He praised the youth later on in the interview, and finally turned his attention to world leaders. "This is not only a long-term problem it is the biggest problem humanity has faced. Ever. Please examine it and please respond," he said, sternly and Britishly.

"We have to realise that this is not playing games," Sir Attenborough said. "This is not just having a nice little debate, arguments and then coming away with a compromise. This is an urgent problem that has to be solved and, what's more, we know how to do it - that's the paradoxical thing, that we're refusing to take steps that we know have to be taken."

4. Don Cheadle

The action hero works with the Solutions Project, an organization dedicated to female leadership and leaders of color working for clean energy and climate justice in their communities.

"I've only noticed an uptick in activity," he said of a recent spike in grassroots organizing, stemming from the efforts of young people like Greta Thunberg . "We're in this s— for the long haul. We have to be."

Cheadle, also an U. N. Environment Programme goodwill ambassador, says that he's a passionate climate activist because of our shared responsibility to "preserve the only home we all have and to protect the biodiversity that ultimately will protect us all as well."

Years of Living Dangerously Season 1: Why I Care: Don Cheadle

"As challenging as it is for the U.S. to prepare for these impacts, the poorest, most vulnerable countries in the world—countries that did the least to contribute to the problem—are at much greater risk," he emphasized in a Time Magazine op-ed in 2015. "The scale of the challenge requires a global effort, but our individual actions add up, and matter. Together with government action we can address this challenge and leave a better world for our children and grandchildren."

5. Pharrell Williams

"Climate change is one of the most defining issues of our time that threatens our very existence on Earth," a very unhappy Pharrell Williams told the COP 21 conference attendees in Paris back in 2015.

Pharrell has used his art to fight climate change in some innovative ways. His 2017 single "100 Years" will be released on 2117, an optimistic sign that he believes we'll make it that far. "If we don't, as a species, if we don't do what we are supposed to do, we lose the track but we also lose the planet," he said before debuting the song. Normal lies are not normal, so don't normalize them." Ever on the cutting-edge of fashion, he's also the creative director of a clothing line that creates textiles out of recycled ocean plastics.

Pharrell Williams: climate change is defining issue of our time | Keep it in the ground

"Climate change is one of the most defining issues of our time, one that threatens our very existence on Earth. And we've also got another serious problem on our hands: millions of young people who don't have jobs," he stated in 2015. "The workers, the employers, the governments, the presidents and prime ministers... you guys have the opportunity to make a difference. Make sure that green jobs are right at the top of the agenda."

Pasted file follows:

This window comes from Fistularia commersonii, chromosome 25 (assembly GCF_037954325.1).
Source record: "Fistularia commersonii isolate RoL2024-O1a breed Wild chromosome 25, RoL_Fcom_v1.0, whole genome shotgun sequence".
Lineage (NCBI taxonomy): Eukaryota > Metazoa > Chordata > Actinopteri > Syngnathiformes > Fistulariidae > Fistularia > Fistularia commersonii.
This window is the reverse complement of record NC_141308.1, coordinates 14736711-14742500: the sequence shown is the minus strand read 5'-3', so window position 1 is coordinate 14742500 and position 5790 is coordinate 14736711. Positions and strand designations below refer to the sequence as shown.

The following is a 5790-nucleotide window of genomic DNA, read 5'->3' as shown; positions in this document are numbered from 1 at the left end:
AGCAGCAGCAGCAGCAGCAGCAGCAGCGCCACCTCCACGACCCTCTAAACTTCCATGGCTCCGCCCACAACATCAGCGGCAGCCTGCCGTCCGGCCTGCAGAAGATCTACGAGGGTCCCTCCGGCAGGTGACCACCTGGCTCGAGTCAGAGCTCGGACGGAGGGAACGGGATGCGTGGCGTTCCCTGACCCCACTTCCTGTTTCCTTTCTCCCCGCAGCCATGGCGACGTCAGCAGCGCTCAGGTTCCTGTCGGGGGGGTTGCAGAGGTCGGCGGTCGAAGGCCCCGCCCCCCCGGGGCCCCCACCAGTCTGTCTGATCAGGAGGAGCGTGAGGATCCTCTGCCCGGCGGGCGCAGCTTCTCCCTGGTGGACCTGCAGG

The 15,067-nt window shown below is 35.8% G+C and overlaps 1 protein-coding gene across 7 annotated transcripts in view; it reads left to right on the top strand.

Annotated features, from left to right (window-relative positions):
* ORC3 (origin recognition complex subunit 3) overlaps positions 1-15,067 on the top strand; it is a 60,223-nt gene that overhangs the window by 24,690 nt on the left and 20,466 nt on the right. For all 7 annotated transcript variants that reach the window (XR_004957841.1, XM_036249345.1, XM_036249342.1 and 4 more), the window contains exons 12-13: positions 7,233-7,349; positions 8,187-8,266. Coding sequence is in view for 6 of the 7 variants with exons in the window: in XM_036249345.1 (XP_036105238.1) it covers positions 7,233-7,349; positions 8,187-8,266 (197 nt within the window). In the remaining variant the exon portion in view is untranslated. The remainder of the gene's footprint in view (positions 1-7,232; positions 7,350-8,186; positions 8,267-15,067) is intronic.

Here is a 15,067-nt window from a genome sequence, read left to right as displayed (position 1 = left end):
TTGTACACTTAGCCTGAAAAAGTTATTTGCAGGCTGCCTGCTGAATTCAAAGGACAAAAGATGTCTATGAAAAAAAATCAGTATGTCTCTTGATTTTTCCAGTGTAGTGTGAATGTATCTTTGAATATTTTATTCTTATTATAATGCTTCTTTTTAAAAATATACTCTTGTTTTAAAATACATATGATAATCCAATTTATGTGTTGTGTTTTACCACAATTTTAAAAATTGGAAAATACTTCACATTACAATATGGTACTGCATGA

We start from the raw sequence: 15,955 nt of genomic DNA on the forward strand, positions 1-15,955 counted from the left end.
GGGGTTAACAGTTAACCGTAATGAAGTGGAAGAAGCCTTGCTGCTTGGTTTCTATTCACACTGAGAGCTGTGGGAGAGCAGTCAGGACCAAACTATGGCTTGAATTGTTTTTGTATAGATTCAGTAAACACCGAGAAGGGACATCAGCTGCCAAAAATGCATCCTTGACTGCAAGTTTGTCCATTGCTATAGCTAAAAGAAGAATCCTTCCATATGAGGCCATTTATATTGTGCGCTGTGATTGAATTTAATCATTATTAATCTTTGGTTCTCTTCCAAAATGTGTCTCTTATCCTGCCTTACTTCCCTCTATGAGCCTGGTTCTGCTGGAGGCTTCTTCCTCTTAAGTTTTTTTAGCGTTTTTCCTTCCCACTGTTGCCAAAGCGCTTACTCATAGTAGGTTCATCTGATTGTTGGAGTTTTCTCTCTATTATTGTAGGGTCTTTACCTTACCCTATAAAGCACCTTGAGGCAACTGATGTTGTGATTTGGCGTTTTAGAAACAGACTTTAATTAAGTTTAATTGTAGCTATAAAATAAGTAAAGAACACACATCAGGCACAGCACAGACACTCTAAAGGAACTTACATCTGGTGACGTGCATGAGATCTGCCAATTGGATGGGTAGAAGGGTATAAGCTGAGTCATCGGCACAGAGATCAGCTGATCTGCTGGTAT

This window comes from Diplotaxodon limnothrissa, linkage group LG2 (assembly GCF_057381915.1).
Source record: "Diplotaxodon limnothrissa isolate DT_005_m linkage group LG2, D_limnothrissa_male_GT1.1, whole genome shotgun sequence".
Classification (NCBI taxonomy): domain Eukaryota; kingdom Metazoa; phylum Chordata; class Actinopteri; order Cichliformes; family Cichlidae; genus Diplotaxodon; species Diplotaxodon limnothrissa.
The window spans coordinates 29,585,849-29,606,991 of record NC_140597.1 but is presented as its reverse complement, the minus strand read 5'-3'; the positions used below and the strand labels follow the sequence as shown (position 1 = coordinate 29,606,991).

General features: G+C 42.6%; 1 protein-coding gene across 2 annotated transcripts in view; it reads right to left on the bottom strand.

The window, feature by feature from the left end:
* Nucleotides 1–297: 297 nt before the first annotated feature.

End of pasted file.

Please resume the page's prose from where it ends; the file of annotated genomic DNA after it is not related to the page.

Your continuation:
Pharrell Williams Debuts Song About Climate Change

6. Gisele Bündchen

Like many, Gisele Bündchen took part in the global climate strike on September 20. "I'm so inspired by all of the young people around the world who are leading this #ClimateStrike for action on the climate crisis, the biggest threat to our future," she wrote on Instagram. "This strike is an invitation to choose us. Choose our kids, choose humanity, choose our future. There is no Planet B."

Gisele Bundchen speaks at UN on climate change

Her commitment to the earth extends far beyond the strike. "The environment has always been my passion," she told the UN Environment Programme, for which she is an ambassador. "Mother Earth is our fundamental life-support system and by becoming aware and responsible now, we can assist in preserving the planet. The damage we are doing to the environment affects us all. It is a global issue that needs to be met with global action."

The model created a clean water foundation Projeto Agua Limpa for her home country of Brazil in 2008, and has continued to inspire many to adopt a greener lifestyle over the years.

7. Mark Ruffallo

Mark Ruffallo co-founded the Solutions Project with Don Cheadle. He also is a vocal opponent of fracking, which is horrific for the environment. New York Magazine even deemed him "fracking's first famous face" after he investigated a company's attempt to frack his family's land in upstate New York.

8. Jaden Smith